The most telling sign occurs when the politician "talks about the perennial threats faced by any audience, and then about the way in which he will deliver them from the threats."28 Obama exemplifies the final themes of threat and reassurance when he states, "I’m not sure, I’m not sure that I’m up to the challenge." He next implores, "be strong and have courage, for I am with you wherever you go…when you see row and row of state troopers facing you and the horses and tear gas…be strong and have courage, for I am with you wherever you go."29 Again, he then speaks of "doubts and fears…in the face of skepticism, in the face of cynicism"30 when he replies, "Be strong and have courage and let us cross over that Promised Land together."31 The threats in this case are the state troopers, the doubts and fears. His call for people to "be strong and have courage" is the reassurance.

Obama extensively repeats these political themes to demonstrate the "endless spectacle of threat and assurance in which political actors try to assert order in ways calculated to impress their audience with their heroism, devotion, sincerity, dexterity and other laudable qualities."32 Insider politicians use these themes to elevate the tone of their rhetoric so the audience will think highly of the politician and see him as their leader.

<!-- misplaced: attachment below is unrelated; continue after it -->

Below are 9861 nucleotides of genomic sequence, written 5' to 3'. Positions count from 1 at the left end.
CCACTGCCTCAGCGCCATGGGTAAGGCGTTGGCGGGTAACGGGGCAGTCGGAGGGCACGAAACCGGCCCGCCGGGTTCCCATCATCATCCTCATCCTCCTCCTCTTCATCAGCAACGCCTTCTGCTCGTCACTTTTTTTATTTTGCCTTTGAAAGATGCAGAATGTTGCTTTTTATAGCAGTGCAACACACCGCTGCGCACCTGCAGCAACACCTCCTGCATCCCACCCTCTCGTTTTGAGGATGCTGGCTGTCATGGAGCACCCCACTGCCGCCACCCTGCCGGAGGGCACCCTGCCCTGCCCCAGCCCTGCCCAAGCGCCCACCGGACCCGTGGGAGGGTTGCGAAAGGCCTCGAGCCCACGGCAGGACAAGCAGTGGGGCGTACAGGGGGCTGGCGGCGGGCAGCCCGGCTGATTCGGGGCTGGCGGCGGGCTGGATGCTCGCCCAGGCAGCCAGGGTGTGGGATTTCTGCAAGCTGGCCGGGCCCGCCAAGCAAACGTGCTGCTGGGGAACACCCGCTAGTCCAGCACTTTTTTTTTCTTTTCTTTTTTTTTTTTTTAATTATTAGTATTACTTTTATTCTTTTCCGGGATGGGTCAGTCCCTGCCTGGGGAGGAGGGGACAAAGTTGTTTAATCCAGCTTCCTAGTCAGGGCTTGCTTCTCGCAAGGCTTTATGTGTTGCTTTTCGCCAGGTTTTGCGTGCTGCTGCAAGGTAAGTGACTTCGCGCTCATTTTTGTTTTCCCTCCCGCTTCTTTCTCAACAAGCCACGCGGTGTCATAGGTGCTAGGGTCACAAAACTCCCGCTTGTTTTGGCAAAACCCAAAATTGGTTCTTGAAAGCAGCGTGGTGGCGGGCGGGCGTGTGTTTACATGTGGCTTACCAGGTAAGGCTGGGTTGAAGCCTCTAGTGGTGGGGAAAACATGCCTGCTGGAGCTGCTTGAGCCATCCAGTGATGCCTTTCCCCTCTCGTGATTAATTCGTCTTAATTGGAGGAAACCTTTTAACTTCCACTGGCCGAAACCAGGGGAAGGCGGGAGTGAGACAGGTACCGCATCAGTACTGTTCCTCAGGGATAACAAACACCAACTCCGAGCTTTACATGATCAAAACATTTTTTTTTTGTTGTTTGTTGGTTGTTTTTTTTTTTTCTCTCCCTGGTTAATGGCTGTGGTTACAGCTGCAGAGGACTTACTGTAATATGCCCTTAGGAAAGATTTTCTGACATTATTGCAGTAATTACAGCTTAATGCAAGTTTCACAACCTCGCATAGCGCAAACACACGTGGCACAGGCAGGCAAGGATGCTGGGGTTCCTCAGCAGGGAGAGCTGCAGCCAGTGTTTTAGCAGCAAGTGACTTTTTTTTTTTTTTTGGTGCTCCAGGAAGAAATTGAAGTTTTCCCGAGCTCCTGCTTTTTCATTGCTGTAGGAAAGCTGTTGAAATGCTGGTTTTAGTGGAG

The Pseudo-Image

Obama’s outsider image gains strength and legitimacy in the pseudo-event where "participants are selected for their newsworthy and dramatic interest."33 Obama’s attendance at the Commemoration, its 46th anniversary (2007), is a less dramatic event to attend than its 45th or 50th anniversary. At the event, Obama equates himself and his existence with the Selma March: "There was something coming across the country because of what happened in Selma, Alabama, because folks are willing to make it across a bridge, so they got together and Barack Obama was born."34 Yet, Obama was born in 1961, four years prior to the March. He makes a conscious effort to tailor this event to his meticulously crafted image.